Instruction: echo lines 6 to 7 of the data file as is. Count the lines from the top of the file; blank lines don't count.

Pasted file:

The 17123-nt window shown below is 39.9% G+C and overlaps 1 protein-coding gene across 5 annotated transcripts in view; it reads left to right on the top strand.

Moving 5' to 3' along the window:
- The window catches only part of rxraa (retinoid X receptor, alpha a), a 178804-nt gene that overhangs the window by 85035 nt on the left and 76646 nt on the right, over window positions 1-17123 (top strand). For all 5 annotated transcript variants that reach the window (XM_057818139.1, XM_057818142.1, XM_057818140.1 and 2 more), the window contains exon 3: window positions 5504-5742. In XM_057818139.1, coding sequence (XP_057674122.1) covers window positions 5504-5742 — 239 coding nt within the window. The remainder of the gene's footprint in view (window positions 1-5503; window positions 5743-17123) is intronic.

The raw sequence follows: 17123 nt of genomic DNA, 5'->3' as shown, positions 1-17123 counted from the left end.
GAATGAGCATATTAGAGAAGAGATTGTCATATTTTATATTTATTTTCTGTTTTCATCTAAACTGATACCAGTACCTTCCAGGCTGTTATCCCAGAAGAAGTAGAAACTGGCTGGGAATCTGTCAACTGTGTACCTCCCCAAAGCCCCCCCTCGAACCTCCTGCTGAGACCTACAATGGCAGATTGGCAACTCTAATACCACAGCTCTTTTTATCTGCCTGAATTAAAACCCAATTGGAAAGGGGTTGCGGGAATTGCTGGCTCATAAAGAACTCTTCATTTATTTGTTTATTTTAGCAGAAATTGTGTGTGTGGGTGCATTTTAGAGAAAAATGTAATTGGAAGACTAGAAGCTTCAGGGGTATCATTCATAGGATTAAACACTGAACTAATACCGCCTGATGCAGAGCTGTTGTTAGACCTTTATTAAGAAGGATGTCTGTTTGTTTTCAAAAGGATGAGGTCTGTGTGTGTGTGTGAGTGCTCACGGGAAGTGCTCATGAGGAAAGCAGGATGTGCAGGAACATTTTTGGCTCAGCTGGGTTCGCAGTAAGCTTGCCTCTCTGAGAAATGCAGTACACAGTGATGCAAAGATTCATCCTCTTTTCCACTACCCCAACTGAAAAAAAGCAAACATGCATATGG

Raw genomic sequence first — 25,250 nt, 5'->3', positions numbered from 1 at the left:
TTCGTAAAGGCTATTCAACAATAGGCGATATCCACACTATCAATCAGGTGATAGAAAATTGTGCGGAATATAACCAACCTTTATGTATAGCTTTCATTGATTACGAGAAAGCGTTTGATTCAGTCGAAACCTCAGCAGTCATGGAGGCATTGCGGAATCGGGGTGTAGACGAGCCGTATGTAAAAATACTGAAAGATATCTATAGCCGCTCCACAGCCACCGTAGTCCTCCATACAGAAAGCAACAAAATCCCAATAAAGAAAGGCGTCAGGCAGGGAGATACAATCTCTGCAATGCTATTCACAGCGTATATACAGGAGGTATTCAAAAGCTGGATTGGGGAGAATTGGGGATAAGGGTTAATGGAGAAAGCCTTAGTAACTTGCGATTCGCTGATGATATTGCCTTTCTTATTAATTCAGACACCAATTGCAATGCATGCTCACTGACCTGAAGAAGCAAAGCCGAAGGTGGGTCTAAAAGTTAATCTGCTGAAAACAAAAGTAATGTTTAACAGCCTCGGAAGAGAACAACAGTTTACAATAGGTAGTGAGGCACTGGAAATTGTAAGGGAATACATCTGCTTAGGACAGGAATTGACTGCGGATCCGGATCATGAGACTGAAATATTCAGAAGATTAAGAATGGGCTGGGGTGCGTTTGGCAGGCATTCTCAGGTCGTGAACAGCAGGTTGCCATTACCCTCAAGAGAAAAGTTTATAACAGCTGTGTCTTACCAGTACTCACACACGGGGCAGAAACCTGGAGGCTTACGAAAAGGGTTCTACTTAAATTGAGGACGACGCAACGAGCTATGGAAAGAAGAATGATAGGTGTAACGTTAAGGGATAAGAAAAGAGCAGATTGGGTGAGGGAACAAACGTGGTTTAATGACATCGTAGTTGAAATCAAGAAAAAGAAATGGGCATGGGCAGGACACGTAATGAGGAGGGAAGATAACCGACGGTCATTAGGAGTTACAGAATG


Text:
Raw genomic sequence first — 25,250 nt, 5'->3', positions numbered from 1 at the left:
TTCGTAAAGGCTATTCAACAATAGGCGATATCCACACTATCAATCAGGTGATAGAAAATTGTGCGGAATATAACCAACCTTTATGTATAGCTTTCATTGATTACGAGAAAGCGTTTGATTCAGTCGAAACCTCAGCAGTCATGGAGGCATTGCGGAATCGGGGTGTAGACGAGCCGTATGTAAAAATACTGAAAGATATCTATAGCCGCTCCACAGCCACCGTAGTCCTCCATACAGAAAGCAACAAAATCCCAATAAAGAAAGGCGTCAGGCAGGGAGATACAATCTCTGCAATGCTATTCACAGCGTATATACAGGAGGTATTCAAAAGCTGGATTGGGGAGAATTGGGGATAAGGGTTAATGGAGAAAGCCTTAGTAACTTGCGATTCGCTGATGATATTGCCTTTCTTATTAATTCAGACACCAATTGCAATGCATGCTCACTGACCTGAAGAAGCAAAGCCGAAGGTGGGTCTAAAAGTTAATCTGCTGAAAACAAAAGTAATGTTTAACAGCCTCGGAAGAGAACAACAGTTTACAATAGGTAGTGAGGCACTGGAAATTGTAAGGGAATACATCTGCTTAGGACAGGAATTGACTGCGGATCCGGATCATGAGACTGAAATATTCAGAAGATTAAGAATGGGCTGGGGTGCGTTTGGCAGGCATTCTCAGGTCGTGAACAGCAGGTTGCCATTACCCTCAAGAGAAAAGTTTATAACAGCTGTGTCTTACCAGTACTCACACACGGGGCAGAAACCTGGAGGCTTACGAAAAGGGTTCTACTTAAATTGAGGACGACGCAACGAGCTATGGAAAGAAGAATGATAGGTGTAACGTTAAGGGATAAGAAAAGAGCAGATTGGGTGAGGGAACAAACGTGGTTTAATGACATCGTAGTTGAAATCAAGAAAAAGAAATGGGCATGGGCAGGACACGTAATGAGGAGGGAAGATAACCGACGGTCATTAGGAGTTACAGAATG